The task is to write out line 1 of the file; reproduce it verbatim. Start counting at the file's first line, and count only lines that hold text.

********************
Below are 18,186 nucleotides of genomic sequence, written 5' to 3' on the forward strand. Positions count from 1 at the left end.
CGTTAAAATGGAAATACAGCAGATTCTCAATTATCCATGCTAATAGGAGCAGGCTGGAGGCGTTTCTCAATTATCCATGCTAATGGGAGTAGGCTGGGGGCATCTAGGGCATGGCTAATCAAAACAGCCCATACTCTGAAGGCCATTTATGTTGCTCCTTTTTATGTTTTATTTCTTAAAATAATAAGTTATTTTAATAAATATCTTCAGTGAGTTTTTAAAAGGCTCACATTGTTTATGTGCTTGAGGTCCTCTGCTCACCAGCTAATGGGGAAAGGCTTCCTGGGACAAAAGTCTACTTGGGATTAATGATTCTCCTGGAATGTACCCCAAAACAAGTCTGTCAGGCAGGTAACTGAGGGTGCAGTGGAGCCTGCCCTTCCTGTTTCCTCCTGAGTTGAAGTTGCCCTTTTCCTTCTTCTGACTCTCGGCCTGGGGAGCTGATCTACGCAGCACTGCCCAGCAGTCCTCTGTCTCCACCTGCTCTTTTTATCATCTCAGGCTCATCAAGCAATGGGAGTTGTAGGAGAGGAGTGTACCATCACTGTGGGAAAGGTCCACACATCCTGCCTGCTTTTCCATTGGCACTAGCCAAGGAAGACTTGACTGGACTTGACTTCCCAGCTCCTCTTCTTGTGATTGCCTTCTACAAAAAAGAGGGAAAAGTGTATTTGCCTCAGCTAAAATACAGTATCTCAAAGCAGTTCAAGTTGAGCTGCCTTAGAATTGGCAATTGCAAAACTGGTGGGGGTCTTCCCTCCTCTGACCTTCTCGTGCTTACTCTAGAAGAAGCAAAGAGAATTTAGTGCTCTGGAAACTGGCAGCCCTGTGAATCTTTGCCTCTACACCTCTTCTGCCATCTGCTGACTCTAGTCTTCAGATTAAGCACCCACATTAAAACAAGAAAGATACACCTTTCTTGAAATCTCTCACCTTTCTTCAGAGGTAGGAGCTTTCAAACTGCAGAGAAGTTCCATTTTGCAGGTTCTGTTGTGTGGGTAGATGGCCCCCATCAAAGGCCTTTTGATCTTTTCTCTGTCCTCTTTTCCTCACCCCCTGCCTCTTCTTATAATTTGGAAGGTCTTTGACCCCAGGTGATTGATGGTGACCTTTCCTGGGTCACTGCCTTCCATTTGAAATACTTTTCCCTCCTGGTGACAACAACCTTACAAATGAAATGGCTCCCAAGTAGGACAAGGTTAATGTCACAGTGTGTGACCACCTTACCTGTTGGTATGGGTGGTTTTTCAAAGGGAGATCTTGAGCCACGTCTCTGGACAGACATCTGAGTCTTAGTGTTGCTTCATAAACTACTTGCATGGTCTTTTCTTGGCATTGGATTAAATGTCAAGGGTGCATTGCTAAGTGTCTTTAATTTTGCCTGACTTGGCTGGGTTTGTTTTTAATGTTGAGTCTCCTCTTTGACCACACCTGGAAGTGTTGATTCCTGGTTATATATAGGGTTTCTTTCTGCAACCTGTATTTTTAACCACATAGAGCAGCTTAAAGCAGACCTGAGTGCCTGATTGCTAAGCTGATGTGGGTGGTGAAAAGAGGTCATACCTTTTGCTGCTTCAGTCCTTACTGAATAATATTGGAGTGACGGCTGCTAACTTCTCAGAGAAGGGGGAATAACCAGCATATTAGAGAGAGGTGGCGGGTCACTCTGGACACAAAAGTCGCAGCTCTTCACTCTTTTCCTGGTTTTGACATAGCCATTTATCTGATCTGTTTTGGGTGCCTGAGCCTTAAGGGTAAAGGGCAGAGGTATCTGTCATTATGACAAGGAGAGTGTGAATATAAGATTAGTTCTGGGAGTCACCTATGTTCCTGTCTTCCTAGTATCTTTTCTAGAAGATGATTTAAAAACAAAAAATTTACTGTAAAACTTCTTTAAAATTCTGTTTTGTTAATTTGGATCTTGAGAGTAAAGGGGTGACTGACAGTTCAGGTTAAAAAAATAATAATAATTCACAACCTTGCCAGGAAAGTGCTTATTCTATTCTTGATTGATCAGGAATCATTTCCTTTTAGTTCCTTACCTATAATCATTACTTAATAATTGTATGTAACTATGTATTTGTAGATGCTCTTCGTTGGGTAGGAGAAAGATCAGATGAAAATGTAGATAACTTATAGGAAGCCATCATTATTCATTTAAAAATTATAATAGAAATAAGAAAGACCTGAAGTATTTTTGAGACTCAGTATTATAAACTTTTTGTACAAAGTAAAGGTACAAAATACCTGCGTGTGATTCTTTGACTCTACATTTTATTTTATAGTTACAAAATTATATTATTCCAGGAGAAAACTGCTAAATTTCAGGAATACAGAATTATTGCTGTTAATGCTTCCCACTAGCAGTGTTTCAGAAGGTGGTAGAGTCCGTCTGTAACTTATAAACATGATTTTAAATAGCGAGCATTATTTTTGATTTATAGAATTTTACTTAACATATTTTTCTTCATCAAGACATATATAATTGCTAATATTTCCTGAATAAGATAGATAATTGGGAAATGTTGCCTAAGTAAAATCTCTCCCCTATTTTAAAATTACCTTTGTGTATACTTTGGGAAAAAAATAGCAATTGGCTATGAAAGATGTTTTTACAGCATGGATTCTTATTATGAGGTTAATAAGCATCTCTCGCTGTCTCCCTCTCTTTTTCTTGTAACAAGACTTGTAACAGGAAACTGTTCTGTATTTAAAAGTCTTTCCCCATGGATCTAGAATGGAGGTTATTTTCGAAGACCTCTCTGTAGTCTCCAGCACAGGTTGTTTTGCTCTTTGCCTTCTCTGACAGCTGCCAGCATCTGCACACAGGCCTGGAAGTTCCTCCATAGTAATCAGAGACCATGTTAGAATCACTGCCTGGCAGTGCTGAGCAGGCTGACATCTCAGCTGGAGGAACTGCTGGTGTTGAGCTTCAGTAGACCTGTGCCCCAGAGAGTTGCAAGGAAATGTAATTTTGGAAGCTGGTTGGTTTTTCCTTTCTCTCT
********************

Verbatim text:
Below are 18,186 nucleotides of genomic sequence, written 5' to 3' on the forward strand. Positions count from 1 at the left end.